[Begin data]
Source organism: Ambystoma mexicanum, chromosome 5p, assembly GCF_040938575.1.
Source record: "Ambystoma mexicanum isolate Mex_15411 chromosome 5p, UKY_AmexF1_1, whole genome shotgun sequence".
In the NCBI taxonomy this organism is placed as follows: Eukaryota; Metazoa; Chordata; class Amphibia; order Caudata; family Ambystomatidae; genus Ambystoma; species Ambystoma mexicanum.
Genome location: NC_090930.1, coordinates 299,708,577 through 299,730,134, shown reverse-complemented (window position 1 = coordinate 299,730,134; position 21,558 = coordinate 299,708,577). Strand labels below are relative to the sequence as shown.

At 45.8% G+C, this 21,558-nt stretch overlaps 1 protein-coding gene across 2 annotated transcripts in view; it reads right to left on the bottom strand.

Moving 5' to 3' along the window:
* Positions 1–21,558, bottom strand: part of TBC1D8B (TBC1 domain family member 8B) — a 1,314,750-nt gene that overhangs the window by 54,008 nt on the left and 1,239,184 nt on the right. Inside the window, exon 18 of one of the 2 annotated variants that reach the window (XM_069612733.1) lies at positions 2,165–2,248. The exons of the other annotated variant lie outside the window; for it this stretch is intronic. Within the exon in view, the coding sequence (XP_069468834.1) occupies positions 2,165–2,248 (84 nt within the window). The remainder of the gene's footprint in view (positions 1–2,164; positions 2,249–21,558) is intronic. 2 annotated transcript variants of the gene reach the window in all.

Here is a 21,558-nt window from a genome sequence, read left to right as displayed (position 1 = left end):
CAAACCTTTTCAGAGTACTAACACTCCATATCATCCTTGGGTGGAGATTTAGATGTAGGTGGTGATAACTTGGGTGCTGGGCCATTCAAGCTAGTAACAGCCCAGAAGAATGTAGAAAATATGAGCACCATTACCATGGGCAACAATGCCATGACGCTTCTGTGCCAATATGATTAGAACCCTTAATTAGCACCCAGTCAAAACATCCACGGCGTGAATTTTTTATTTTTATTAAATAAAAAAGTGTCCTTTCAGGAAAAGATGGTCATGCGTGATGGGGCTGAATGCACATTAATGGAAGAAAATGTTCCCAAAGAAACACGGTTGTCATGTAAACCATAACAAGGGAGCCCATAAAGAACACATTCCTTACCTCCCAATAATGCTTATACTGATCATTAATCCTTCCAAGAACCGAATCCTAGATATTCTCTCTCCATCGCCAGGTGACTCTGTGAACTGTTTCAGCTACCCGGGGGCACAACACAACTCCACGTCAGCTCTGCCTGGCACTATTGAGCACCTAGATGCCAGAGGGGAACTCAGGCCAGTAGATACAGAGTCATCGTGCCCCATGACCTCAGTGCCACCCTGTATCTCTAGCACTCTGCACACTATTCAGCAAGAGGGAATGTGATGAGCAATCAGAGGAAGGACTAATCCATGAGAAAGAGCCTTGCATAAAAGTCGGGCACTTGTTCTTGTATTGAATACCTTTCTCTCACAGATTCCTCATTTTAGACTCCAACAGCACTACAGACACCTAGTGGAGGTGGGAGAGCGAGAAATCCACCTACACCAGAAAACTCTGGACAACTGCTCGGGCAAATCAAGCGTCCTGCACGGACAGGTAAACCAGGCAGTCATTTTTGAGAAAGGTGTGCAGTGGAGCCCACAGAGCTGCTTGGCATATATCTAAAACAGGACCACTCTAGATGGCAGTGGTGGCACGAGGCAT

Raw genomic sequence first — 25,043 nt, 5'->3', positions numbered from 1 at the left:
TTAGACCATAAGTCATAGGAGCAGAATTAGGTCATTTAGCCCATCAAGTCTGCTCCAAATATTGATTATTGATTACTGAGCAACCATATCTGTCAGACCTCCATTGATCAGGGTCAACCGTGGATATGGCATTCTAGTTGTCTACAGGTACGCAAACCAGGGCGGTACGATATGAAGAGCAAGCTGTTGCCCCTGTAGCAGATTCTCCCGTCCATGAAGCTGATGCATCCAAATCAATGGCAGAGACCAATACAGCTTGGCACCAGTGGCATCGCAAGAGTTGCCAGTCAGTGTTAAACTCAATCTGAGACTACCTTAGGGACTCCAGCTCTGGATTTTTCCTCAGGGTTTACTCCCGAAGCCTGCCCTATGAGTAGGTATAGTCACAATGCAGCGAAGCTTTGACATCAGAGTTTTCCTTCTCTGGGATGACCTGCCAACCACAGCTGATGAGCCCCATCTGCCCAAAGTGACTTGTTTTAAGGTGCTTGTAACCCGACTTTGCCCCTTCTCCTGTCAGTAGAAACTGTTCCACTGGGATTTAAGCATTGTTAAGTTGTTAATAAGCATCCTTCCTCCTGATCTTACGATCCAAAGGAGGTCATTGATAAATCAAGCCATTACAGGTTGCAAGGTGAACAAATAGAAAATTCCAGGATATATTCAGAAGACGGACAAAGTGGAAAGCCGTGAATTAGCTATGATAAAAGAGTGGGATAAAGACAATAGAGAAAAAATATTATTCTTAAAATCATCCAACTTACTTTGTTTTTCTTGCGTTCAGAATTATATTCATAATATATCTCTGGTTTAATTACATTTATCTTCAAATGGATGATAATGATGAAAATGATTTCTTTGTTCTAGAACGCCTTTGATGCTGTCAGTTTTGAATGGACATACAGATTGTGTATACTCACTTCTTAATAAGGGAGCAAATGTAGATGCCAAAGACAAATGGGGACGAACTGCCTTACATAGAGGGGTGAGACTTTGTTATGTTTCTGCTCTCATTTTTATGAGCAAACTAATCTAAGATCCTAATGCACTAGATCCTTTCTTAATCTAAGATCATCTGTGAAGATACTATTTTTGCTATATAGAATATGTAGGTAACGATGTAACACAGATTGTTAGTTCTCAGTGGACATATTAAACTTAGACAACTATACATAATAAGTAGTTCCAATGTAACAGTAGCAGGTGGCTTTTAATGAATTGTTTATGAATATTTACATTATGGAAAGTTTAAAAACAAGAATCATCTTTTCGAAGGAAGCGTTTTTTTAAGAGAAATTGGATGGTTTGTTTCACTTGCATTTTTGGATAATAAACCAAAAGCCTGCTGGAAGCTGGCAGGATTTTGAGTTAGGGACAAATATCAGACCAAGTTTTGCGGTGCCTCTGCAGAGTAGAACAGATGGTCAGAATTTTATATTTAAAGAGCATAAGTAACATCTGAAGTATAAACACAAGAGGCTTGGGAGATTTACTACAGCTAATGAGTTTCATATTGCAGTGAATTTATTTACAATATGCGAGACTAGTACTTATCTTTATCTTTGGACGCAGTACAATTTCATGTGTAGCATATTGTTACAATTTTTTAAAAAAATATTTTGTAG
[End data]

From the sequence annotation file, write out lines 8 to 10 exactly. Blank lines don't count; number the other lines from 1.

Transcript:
Here is a 21,558-nt window from a genome sequence, read left to right as displayed (position 1 = left end):
CAAACCTTTTCAGAGTACTAACACTCCATATCATCCTTGGGTGGAGATTTAGATGTAGGTGGTGATAACTTGGGTGCTGGGCCATTCAAGCTAGTAACAGCCCAGAAGAATGTAGAAAATATGAGCACCATTACCATGGGCAACAATGCCATGACGCTTCTGTGCCAATATGATTAGAACCCTTAATTAGCACCCAGTCAAAACATCCACGGCGTGAATTTTTTATTTTTATTAAATAAAAAAGTGTCCTTTCAGGAAAAGATGGTCATGCGTGATGGGGCTGAATGCACATTAATGGAAGAAAATGTTCCCAAAGAAACACGGTTGTCATGTAAACCATAACAAGGGAGCCCATAAAGAACACATTCCTTACCTCCCAATAATGCTTATACTGATCATTAATCCTTCCAAGAACCGAATCCTAGATATTCTCTCTCCATCGCCAGGTGACTCTGTGAACTGTTTCAGCTACCCGGGGGCACAACACAACTCCACGTCAGCTCTGCCTGGCACTATTGAGCACCTAGATGCCAGAGGGGAACTCAGGCCAGTAGATACAGAGTCATCGTGCCCCATGACCTCAGTGCCACCCTGTATCTCTAGCACTCTGCACACTATTCAGCAAGAGGGAATGTGATGAGCAATCAGAGGAAGGACTAATCCATGAGAAAGAGCCTTGCATAAAAGTCGGGCACTTGTTCTTGTATTGAATACCTTTCTCTCACAGATTCCTCATTTTAGACTCCAACAGCACTACAGACACCTAGTGGAGGTGGGAGAGCGAGAAATCCACCTACACCAGAAAACTCTGGACAACTGCTCGGGCAAATCAAGCGTCCTGCACGGACAGGTAAACCAGGCAGTCATTTTTGAGAAAGGTGTGCAGTGGAGCCCACAGAGCTGCTTGGCATATATCTAAAACAGGACCACTCTAGATGGCAGTGGTGGCACGAGGCAT

Raw genomic sequence first — 25,043 nt, 5'->3', positions numbered from 1 at the left: